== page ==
Racism is a particularly dirty issue of World War II in Asia that is often swept under the carpet. Tokyo’s claim that Japan stood up against European domination and colonial exploitation is usually dismissed as self-serving propaganda. Gerald Horne demonstrates that this is too simplistic a view reflecting the general tendency to lionize the victor and vilify the vanquished.
Tokyo’s battle cry, “Asia for the Asians!” neither was unfounded nor fell on deaf ears. It was not difficult for Japan to expose and take advantage of the system of white supremacy, the “glue that held colonial empires together.”
Race wasn’t a matter of secondary importance, but a key factor of the various conflicts fought out on the Asian mainland and in the Pacific. This is Horne’s principal argument for which he provides so much evidence that it is almost too tiring to read. Even during the war, white racial arrogance was everywhere.
In Burma the “colonial governor had segregated black and white refugees.” In exterritorial Shanghai, “dogs and yellow people” were barred from many buildings. India was “a slave under the British people,” and it was a matter of course that “no white person ever thanks an Indian for anything.” Eurasians and other people of mixed blood were routinely discriminated against and mixed marriages were frowned upon throughout the Empire. Unequal pay for whites and nonwhites was the norm, as were segregated residence and employment patterns.
Australia had a white-only policy that excluded even nonwhite refugees from other parts of the British Empire.
Many in Asia, therefore, hailed Japan’s military successes as harbingers of a new order. Feeling a sense of “joy at the British defeat,” they viewed Japan’s own imperial designs rather lightly in the beginning. At the time of Japan’s attack, many Chinese in Hong Kong were more sympathetic to the Japanese than to the British. And even after atrocities committed by the Imperial Japanese Army came to light, important Asian leaders such as Lee Kuan Yew, Mahathir Mohammad and Ho Chi Minh in retrospect concurred that the Japanese occupation led to the fall of the British Empire that “few non-whites regretted.”
Japan’s resistance against white supremacy, Horne reminds us, goes back to Versailles where Tokyo called for the League of Nations covenant to recognize racial equality, a request that was strictly rejected, with American approval, by Great Britain and France. However, Tokyo never abandoned the topic. It organized a “Pan-Asian” conference in Nagasaki in 1926, and by pointing the finger at racial discrimination whenever the occasion arose made many friends in colonial Asia, including China, and not just in Asia.
One of the most fascinating chapters of this important book describes how a strong pro-Tokyo movement arose among blacks in the United States. Many of them had a high opinion of Japan and the Japanese because “they were the first colored [the common designation in Western publications at the time] nation to refuse to take orders or to be bluffed by white Europeans and Americans in generations.” Many blacks saw no reason to come to the aid of an empire built on racism.
W.E.B. Du Bois, a leading black activist in the 1940s, is quoted by Horne as accusing the Empire of having “caused more human misery than Hitler will cause if he lives a hundred years.”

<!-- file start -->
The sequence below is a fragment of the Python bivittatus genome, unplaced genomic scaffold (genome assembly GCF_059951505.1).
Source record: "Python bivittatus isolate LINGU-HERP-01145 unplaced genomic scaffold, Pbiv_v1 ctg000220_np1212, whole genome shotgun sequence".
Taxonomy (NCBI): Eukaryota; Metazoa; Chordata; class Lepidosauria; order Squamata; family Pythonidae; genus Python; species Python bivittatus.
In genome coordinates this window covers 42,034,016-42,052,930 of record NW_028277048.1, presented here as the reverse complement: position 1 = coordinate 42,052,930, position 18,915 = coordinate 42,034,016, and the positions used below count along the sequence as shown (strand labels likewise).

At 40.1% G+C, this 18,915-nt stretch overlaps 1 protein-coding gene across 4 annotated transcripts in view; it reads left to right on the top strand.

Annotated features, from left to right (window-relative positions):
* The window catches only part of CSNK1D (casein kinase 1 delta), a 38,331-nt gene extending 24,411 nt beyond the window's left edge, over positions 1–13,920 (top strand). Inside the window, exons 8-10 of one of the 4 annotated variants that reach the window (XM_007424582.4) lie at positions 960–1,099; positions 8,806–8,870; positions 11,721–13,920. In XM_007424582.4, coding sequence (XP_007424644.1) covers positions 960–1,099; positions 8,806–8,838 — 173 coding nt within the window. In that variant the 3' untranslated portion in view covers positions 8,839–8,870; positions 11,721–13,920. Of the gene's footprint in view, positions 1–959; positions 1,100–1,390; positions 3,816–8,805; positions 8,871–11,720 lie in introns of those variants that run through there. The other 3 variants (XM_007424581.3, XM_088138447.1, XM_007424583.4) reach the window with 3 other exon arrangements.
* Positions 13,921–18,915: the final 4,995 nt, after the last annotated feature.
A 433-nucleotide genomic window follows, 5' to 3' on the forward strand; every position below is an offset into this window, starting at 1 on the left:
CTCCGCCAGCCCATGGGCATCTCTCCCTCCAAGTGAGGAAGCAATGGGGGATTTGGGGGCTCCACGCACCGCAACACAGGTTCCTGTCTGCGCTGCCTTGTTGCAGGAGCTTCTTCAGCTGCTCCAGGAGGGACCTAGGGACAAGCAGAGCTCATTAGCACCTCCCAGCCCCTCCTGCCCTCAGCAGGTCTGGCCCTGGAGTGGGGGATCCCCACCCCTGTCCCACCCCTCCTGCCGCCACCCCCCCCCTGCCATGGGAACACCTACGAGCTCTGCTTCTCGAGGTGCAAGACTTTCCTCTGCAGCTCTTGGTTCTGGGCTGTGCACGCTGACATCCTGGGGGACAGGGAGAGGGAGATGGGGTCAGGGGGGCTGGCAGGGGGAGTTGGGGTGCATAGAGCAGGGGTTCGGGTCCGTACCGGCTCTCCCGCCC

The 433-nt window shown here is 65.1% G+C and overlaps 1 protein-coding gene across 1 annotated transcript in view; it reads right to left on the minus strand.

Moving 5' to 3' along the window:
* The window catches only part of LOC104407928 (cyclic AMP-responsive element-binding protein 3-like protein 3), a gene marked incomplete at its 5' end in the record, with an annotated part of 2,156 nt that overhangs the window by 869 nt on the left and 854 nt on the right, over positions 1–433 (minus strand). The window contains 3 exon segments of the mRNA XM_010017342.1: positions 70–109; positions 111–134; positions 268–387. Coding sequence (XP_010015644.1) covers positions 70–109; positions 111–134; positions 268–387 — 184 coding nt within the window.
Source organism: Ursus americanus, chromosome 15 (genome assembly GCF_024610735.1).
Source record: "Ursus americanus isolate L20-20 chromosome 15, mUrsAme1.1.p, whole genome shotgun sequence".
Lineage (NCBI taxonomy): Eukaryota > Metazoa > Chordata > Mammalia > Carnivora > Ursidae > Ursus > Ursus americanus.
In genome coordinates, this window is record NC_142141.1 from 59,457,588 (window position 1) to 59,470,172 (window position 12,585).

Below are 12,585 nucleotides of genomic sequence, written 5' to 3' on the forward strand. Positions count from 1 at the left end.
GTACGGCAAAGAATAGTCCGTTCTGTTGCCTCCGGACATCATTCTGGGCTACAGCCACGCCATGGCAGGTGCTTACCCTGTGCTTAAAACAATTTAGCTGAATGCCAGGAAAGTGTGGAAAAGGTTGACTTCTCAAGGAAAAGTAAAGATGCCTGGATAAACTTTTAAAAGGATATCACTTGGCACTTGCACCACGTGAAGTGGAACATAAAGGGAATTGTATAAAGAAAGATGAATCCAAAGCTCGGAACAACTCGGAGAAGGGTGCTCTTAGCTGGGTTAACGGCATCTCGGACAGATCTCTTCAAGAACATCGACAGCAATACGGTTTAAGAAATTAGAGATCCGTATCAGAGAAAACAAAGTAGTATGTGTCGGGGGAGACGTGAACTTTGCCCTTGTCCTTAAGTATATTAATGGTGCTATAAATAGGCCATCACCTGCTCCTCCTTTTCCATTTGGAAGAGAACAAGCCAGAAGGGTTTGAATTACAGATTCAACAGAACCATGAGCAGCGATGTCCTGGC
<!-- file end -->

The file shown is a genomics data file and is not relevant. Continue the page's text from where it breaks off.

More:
In India, too, pro-Tokyo sentiments were very strong. Like other “coloreds,” Indians looked to Japan as the leader of Asia and the only power able to challenge the “colour bar” inflicted on Asia by the British Empire. Horne calls into question the view that Subhas Chandra Bose, who supported Japan during the war, was a “kind of Quisling of the Axis powers,” seeing in him rather a sincere Indian patriot.
The strength of this book is that it leaves no claim unsubstantiated, and that it does not paint a picture in black and white. Horne does not evade the many contradictions that race inserted into the complexities of the war, but tackles them with analytic clarity: A segregated U.S. military fights fascism. A white supremacist empire promotes democracy. Tokyo combats racial discrimination and allies itself with the ultimate racist regime, Nazi-Germany.
Power politics were at the heart of the Pacific War, but it was obfuscated by racism. It is a lasting legacy of the war that it ushered in the downfall of colonialism in Asia, and that was largely attributable to Japan rather than what London or Washington set out to accomplish. The war acted as a catalyst that changed race relations in unforeseen and unintended ways. When the guns were silent, it was impossible to return to the old ways.
Horne’s argument that World War II in Asia was very different from that in Europe because it was more racially charged is well taken. As he shows with a wealth of quotations, there was a popular belief among British and U.S. elites “that the Japanese were members of a lesser race.” Surprisingly, he is silent on one important point. He only indirectly links racism with the atomic bombing of Hiroshima and Nagasaki. While not the dominant motivation, racism was a contributing factor that led to the deployment of these weapons of mass destruction. Perhaps Horne thought it too obvious to mention, since the decision to drop the bombs was made by a committed racist.
To illustrate the mindset of the U.S. political elite at the time, he quotes Harry S. Truman who unabashedly said he hated the Chinese and the Japanese: “I think one man is as good as another so long as he’s honest and decent and not a nigger or a Chinaman.”
Tokyo played its hand badly, because it wreaked havoc on those it promised to liberate. But its contribution to discrediting white supremacy is undeniable, as this insightful survey of the racial dimension of British and U.S. politics during World War II clearly shows.